A mediocre salesperson, I’m incapable of convincing people to buy something, much less changing their view of the environment completely. I admit this, and am thankful that change is not a sales-pitch, but a factor dependent on the internal wisdom of each individual. Wisdom is the growth that knowledge and experience produce in a person. The challenge for me, and perhaps for many of my peers (other artists working this year in Central America) is to generate experiences that can lead to wisdom through art.
The last meeting with our youth group was geared to create intimate experience with nature as a crucial ingredient in a more holistic effort to environmental education. The premise is that one will take better care of what one loves. If we love nature – the non-human, living energies – we will be concerned with their well being. So far I’ve been offering second-hand experience, talking about nature from the cover of tin roofs, wood or cement walls and floors, in rooms with no windows. The youth group has been thinking and drawing, nature and its threats but not looking, feeling and hearing their voices. So we will dedicate a day to noesis.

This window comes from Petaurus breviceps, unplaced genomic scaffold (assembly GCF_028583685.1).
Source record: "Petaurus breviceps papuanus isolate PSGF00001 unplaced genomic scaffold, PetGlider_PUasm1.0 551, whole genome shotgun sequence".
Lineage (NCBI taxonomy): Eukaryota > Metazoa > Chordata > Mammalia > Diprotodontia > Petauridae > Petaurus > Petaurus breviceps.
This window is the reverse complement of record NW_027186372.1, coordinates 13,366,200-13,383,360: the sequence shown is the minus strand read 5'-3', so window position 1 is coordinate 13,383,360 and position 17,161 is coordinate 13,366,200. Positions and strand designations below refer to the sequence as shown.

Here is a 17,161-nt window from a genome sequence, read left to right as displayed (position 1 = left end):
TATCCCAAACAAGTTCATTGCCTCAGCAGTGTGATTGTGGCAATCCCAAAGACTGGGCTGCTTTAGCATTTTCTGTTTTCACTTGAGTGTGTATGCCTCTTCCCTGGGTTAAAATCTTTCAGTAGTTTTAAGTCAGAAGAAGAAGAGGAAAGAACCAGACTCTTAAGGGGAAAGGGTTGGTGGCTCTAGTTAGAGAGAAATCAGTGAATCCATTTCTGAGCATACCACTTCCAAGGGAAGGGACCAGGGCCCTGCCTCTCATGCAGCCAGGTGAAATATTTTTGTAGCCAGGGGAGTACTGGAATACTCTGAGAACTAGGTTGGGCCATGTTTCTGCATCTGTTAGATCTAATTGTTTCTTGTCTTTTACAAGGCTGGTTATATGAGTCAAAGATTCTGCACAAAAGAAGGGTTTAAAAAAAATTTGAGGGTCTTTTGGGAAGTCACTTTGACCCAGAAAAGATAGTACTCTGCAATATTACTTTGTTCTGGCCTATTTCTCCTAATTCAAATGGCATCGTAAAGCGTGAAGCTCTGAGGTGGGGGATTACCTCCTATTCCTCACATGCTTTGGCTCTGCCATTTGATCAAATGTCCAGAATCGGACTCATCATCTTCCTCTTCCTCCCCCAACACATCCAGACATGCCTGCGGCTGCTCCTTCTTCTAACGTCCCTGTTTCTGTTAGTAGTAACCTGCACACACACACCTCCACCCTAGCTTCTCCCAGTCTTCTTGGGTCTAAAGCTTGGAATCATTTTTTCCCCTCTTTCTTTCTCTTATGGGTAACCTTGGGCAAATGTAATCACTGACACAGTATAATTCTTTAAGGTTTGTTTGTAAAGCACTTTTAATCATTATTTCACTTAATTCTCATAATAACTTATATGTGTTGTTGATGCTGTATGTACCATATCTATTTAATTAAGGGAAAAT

We made origami paper parrots in an effort to symbolically return the birds back to nature. In Honduras, and especially in the valley where I am working, parrots are poached once a year to capture as pets or to sell. I myself can’t sell them the idea that this is a criminal offense, especially since there is no enforcement of these laws. But I’m hoping to change attitudes about how we take from nature but don’t give back.